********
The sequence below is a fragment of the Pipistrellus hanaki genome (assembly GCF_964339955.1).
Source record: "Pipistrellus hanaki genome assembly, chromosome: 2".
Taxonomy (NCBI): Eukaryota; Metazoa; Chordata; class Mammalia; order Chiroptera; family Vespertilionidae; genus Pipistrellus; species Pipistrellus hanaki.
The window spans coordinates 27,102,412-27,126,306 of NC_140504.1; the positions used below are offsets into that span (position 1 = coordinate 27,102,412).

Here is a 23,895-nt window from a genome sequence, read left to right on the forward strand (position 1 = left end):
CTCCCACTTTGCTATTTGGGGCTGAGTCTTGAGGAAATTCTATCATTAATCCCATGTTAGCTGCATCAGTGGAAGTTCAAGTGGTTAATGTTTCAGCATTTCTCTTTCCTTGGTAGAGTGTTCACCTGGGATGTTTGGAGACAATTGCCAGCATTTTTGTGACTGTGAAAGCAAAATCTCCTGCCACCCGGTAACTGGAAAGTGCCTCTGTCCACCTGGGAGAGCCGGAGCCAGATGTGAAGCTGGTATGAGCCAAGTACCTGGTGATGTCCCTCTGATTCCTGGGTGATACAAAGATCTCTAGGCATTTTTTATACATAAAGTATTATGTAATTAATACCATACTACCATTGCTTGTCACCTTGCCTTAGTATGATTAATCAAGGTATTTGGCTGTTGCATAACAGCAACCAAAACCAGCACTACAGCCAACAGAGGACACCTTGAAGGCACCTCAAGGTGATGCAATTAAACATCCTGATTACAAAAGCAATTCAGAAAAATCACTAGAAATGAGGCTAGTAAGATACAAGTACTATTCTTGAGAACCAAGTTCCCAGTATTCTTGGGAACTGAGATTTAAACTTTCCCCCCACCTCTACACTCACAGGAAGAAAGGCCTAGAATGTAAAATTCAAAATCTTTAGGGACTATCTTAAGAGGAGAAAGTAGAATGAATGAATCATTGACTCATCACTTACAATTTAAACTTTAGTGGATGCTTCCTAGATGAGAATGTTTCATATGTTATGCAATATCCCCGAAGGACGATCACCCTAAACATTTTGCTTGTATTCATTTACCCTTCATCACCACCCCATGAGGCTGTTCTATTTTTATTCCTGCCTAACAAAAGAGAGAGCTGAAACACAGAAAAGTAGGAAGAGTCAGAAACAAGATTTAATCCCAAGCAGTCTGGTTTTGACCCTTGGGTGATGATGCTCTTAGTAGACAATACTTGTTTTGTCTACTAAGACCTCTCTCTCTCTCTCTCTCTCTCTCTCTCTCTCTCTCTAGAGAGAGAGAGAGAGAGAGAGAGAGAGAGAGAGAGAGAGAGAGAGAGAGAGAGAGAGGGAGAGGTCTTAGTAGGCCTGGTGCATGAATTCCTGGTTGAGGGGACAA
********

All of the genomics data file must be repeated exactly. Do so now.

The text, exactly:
The sequence below is a fragment of the Pipistrellus hanaki genome (assembly GCF_964339955.1).
Source record: "Pipistrellus hanaki genome assembly, chromosome: 2".
Taxonomy (NCBI): Eukaryota; Metazoa; Chordata; class Mammalia; order Chiroptera; family Vespertilionidae; genus Pipistrellus; species Pipistrellus hanaki.
The window spans coordinates 27,102,412-27,126,306 of NC_140504.1; the positions used below are offsets into that span (position 1 = coordinate 27,102,412).

Here is a 23,895-nt window from a genome sequence, read left to right on the forward strand (position 1 = left end):
CTCCCACTTTGCTATTTGGGGCTGAGTCTTGAGGAAATTCTATCATTAATCCCATGTTAGCTGCATCAGTGGAAGTTCAAGTGGTTAATGTTTCAGCATTTCTCTTTCCTTGGTAGAGTGTTCACCTGGGATGTTTGGAGACAATTGCCAGCATTTTTGTGACTGTGAAAGCAAAATCTCCTGCCACCCGGTAACTGGAAAGTGCCTCTGTCCACCTGGGAGAGCCGGAGCCAGATGTGAAGCTGGTATGAGCCAAGTACCTGGTGATGTCCCTCTGATTCCTGGGTGATACAAAGATCTCTAGGCATTTTTTATACATAAAGTATTATGTAATTAATACCATACTACCATTGCTTGTCACCTTGCCTTAGTATGATTAATCAAGGTATTTGGCTGTTGCATAACAGCAACCAAAACCAGCACTACAGCCAACAGAGGACACCTTGAAGGCACCTCAAGGTGATGCAATTAAACATCCTGATTACAAAAGCAATTCAGAAAAATCACTAGAAATGAGGCTAGTAAGATACAAGTACTATTCTTGAGAACCAAGTTCCCAGTATTCTTGGGAACTGAGATTTAAACTTTCCCCCCACCTCTACACTCACAGGAAGAAAGGCCTAGAATGTAAAATTCAAAATCTTTAGGGACTATCTTAAGAGGAGAAAGTAGAATGAATGAATCATTGACTCATCACTTACAATTTAAACTTTAGTGGATGCTTCCTAGATGAGAATGTTTCATATGTTATGCAATATCCCCGAAGGACGATCACCCTAAACATTTTGCTTGTATTCATTTACCCTTCATCACCACCCCATGAGGCTGTTCTATTTTTATTCCTGCCTAACAAAAGAGAGAGCTGAAACACAGAAAAGTAGGAAGAGTCAGAAACAAGATTTAATCCCAAGCAGTCTGGTTTTGACCCTTGGGTGATGATGCTCTTAGTAGACAATACTTGTTTTGTCTACTAAGACCTCTCTCTCTCTCTCTCTCTCTCTCTCTCTCTCTCTCTAGAGAGAGAGAGAGAGAGAGAGAGAGAGAGAGAGAGAGAGAGAGAGAGAGAGAGAGAGGGAGAGGTCTTAGTAGGCCTGGTGCATGAATTCCTGGTTGAGGGGACAA